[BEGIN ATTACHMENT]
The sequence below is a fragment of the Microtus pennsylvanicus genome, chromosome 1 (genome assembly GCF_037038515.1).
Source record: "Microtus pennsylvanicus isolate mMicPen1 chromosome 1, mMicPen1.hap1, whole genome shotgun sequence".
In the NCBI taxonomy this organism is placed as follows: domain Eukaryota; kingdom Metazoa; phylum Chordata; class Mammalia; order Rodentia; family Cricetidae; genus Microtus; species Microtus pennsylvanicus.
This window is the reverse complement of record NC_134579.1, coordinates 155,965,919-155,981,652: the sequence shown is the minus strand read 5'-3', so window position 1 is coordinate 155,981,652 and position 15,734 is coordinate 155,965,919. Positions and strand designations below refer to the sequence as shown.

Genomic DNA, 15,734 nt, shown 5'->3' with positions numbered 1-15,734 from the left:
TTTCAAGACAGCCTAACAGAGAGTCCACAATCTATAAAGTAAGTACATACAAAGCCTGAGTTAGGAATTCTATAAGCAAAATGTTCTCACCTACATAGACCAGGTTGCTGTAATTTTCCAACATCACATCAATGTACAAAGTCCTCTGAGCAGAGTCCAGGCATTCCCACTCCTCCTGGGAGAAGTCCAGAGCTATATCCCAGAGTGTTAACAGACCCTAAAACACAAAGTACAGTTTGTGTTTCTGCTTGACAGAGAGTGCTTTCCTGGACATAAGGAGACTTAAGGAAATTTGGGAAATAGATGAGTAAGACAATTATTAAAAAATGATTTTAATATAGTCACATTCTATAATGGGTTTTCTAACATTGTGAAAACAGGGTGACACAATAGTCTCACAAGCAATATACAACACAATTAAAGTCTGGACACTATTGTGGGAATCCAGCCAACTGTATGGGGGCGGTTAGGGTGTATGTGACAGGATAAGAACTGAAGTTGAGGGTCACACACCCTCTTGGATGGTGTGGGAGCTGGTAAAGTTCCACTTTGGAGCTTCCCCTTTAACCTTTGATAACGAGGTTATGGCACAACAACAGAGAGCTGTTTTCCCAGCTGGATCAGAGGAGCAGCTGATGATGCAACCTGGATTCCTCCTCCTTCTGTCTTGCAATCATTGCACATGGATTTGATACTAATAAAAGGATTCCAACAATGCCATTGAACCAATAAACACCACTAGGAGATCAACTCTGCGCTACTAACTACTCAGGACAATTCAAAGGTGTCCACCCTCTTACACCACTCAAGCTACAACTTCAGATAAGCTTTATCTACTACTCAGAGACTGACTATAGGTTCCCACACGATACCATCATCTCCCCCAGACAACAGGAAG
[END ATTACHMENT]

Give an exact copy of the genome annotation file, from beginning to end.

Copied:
The sequence below is a fragment of the Microtus pennsylvanicus genome, chromosome 1 (genome assembly GCF_037038515.1).
Source record: "Microtus pennsylvanicus isolate mMicPen1 chromosome 1, mMicPen1.hap1, whole genome shotgun sequence".
In the NCBI taxonomy this organism is placed as follows: domain Eukaryota; kingdom Metazoa; phylum Chordata; class Mammalia; order Rodentia; family Cricetidae; genus Microtus; species Microtus pennsylvanicus.
This window is the reverse complement of record NC_134579.1, coordinates 155,965,919-155,981,652: the sequence shown is the minus strand read 5'-3', so window position 1 is coordinate 155,981,652 and position 15,734 is coordinate 155,965,919. Positions and strand designations below refer to the sequence as shown.

Genomic DNA, 15,734 nt, shown 5'->3' with positions numbered 1-15,734 from the left:
TTTCAAGACAGCCTAACAGAGAGTCCACAATCTATAAAGTAAGTACATACAAAGCCTGAGTTAGGAATTCTATAAGCAAAATGTTCTCACCTACATAGACCAGGTTGCTGTAATTTTCCAACATCACATCAATGTACAAAGTCCTCTGAGCAGAGTCCAGGCATTCCCACTCCTCCTGGGAGAAGTCCAGAGCTATATCCCAGAGTGTTAACAGACCCTAAAACACAAAGTACAGTTTGTGTTTCTGCTTGACAGAGAGTGCTTTCCTGGACATAAGGAGACTTAAGGAAATTTGGGAAATAGATGAGTAAGACAATTATTAAAAAATGATTTTAATATAGTCACATTCTATAATGGGTTTTCTAACATTGTGAAAACAGGGTGACACAATAGTCTCACAAGCAATATACAACACAATTAAAGTCTGGACACTATTGTGGGAATCCAGCCAACTGTATGGGGGCGGTTAGGGTGTATGTGACAGGATAAGAACTGAAGTTGAGGGTCACACACCCTCTTGGATGGTGTGGGAGCTGGTAAAGTTCCACTTTGGAGCTTCCCCTTTAACCTTTGATAACGAGGTTATGGCACAACAACAGAGAGCTGTTTTCCCAGCTGGATCAGAGGAGCAGCTGATGATGCAACCTGGATTCCTCCTCCTTCTGTCTTGCAATCATTGCACATGGATTTGATACTAATAAAAGGATTCCAACAATGCCATTGAACCAATAAACACCACTAGGAGATCAACTCTGCGCTACTAACTACTCAGGACAATTCAAAGGTGTCCACCCTCTTACACCACTCAAGCTACAACTTCAGATAAGCTTTATCTACTACTCAGAGACTGACTATAGGTTCCCACACGATACCATCATCTCCCCCAGACAACAGGAAG